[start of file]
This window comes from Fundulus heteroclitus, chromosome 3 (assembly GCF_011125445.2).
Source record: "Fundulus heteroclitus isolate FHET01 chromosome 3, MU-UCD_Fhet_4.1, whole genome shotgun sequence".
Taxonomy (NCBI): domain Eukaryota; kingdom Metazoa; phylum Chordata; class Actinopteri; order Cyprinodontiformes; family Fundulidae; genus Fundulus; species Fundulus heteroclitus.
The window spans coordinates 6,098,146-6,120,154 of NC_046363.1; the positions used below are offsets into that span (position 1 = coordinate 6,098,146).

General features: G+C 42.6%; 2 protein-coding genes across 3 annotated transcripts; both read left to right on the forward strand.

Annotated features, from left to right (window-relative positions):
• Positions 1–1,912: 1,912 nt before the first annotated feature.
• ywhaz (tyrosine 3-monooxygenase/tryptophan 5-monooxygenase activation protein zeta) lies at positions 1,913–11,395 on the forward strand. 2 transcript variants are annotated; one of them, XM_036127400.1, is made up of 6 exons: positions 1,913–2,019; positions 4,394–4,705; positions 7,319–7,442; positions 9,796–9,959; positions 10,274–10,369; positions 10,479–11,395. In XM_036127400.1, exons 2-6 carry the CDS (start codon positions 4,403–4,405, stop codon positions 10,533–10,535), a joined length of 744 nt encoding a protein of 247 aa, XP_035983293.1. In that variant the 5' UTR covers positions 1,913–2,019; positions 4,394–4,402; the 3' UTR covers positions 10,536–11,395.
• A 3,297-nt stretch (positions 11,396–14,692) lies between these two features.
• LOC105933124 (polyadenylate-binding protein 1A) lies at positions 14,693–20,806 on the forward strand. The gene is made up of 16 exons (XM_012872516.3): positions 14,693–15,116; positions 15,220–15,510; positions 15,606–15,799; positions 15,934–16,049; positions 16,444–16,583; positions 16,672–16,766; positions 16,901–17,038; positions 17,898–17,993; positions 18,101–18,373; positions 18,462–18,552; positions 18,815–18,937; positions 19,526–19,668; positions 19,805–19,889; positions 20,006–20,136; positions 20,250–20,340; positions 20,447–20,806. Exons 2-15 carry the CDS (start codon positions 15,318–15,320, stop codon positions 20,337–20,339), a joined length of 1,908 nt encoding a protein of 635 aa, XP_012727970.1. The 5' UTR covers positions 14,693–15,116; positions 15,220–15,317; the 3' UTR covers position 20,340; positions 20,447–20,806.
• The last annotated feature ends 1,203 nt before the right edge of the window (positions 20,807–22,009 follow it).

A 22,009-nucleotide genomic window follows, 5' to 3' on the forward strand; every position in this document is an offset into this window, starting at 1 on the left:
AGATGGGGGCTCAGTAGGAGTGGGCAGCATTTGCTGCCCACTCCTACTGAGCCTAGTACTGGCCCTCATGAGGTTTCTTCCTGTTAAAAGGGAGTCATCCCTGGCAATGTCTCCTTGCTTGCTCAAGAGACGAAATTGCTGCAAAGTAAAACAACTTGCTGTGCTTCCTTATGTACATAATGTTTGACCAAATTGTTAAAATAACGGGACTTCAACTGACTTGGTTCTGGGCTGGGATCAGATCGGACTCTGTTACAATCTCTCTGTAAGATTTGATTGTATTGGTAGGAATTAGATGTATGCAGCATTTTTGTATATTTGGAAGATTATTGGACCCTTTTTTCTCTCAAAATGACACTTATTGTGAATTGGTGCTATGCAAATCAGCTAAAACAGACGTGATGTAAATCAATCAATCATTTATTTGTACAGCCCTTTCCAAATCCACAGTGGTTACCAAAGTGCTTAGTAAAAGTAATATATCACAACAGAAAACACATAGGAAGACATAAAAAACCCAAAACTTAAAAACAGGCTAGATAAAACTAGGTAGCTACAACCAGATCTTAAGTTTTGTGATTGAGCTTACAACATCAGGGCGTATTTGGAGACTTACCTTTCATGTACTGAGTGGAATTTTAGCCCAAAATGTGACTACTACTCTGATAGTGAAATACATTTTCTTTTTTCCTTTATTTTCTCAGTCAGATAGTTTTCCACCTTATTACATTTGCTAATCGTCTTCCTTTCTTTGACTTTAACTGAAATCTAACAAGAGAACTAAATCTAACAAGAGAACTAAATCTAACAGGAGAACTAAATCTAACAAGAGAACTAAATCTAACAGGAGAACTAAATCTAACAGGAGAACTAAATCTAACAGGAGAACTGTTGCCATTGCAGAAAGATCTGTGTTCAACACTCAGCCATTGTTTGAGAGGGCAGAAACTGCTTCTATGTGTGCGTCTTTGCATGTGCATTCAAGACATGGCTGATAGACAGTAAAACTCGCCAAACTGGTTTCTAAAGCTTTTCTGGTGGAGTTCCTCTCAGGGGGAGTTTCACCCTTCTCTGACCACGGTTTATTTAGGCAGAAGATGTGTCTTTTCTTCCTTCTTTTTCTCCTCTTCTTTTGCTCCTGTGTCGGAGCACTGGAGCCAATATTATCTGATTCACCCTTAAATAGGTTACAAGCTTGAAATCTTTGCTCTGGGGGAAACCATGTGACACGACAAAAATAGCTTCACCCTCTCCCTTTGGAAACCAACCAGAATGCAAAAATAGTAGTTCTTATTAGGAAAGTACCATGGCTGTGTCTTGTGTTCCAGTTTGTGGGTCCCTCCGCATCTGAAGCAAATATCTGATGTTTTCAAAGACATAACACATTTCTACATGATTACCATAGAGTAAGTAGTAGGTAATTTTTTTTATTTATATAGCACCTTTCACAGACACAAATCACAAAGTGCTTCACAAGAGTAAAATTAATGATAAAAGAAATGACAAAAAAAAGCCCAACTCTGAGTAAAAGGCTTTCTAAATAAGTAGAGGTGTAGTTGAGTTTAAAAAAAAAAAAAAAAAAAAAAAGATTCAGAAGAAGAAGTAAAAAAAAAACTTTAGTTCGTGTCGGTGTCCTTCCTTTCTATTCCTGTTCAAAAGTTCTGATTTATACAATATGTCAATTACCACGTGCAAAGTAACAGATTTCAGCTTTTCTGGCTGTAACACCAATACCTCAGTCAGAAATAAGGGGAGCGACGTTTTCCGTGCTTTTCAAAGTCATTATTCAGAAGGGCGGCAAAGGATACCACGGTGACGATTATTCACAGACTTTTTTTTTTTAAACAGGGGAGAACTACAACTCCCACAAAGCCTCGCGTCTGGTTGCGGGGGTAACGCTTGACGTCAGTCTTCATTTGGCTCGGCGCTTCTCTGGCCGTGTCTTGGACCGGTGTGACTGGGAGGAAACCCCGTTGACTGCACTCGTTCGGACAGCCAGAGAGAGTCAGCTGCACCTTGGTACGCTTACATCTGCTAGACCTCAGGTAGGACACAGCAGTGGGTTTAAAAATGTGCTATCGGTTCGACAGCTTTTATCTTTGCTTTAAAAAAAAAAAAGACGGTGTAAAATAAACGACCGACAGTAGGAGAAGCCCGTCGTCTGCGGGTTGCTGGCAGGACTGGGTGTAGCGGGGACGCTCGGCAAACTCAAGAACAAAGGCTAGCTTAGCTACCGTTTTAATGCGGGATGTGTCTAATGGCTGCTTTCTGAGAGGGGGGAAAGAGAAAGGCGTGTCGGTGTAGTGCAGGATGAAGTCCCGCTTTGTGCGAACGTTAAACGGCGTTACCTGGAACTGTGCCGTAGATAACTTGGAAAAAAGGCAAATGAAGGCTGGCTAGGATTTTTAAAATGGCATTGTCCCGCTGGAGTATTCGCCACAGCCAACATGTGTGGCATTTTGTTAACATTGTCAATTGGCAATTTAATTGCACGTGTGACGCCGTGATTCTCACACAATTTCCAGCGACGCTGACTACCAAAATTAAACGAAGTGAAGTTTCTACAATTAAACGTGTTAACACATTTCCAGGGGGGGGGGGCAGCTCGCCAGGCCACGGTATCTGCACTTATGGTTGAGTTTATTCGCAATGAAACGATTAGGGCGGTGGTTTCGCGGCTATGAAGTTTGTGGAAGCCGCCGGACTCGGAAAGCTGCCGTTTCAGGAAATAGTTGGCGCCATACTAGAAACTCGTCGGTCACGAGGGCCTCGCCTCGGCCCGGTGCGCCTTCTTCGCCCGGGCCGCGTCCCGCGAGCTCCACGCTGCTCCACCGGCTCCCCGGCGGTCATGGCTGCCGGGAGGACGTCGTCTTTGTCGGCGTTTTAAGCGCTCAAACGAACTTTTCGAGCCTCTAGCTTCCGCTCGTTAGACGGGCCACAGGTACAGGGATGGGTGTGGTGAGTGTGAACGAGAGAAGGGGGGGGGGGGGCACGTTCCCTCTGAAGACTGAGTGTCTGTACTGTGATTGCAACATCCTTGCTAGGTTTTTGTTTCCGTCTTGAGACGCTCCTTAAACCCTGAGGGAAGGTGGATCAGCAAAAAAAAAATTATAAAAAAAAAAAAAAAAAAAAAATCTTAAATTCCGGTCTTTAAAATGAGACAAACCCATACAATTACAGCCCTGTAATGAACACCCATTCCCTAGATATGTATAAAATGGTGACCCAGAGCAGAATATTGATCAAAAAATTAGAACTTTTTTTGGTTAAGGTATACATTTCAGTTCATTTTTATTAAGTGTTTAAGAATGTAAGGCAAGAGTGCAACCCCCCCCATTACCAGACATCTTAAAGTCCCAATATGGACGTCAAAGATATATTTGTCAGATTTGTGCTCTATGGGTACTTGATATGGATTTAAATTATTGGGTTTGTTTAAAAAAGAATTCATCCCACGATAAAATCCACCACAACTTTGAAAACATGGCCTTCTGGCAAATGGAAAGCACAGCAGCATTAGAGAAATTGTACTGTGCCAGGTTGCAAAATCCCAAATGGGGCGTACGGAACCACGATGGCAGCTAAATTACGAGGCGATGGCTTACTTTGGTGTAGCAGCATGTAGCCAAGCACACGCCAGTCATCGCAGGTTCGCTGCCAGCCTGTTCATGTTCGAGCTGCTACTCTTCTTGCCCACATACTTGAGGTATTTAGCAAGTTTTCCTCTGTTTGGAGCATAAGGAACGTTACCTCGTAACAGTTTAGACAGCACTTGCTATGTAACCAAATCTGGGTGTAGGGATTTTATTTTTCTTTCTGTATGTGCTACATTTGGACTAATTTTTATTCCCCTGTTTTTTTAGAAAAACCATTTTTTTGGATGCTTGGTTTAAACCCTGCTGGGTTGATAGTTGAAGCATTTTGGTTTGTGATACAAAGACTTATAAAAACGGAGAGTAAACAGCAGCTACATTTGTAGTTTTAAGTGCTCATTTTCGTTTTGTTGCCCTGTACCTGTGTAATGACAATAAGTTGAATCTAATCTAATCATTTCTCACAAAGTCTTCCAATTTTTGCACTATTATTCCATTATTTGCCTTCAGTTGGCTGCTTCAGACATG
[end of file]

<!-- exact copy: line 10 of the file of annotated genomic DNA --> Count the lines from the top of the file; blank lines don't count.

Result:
• LOC105933124 (polyadenylate-binding protein 1A) lies at positions 14,693–20,806 on the forward strand. The gene is made up of 16 exons (XM_012872516.3): positions 14,693–15,116; positions 15,220–15,510; positions 15,606–15,799; positions 15,934–16,049; positions 16,444–16,583; positions 16,672–16,766; positions 16,901–17,038; positions 17,898–17,993; positions 18,101–18,373; positions 18,462–18,552; positions 18,815–18,937; positions 19,526–19,668; positions 19,805–19,889; positions 20,006–20,136; positions 20,250–20,340; positions 20,447–20,806. Exons 2-15 carry the CDS (start codon positions 15,318–15,320, stop codon positions 20,337–20,339), a joined length of 1,908 nt encoding a protein of 635 aa, XP_012727970.1. The 5' UTR covers positions 14,693–15,116; positions 15,220–15,317; the 3' UTR covers position 20,340; positions 20,447–20,806.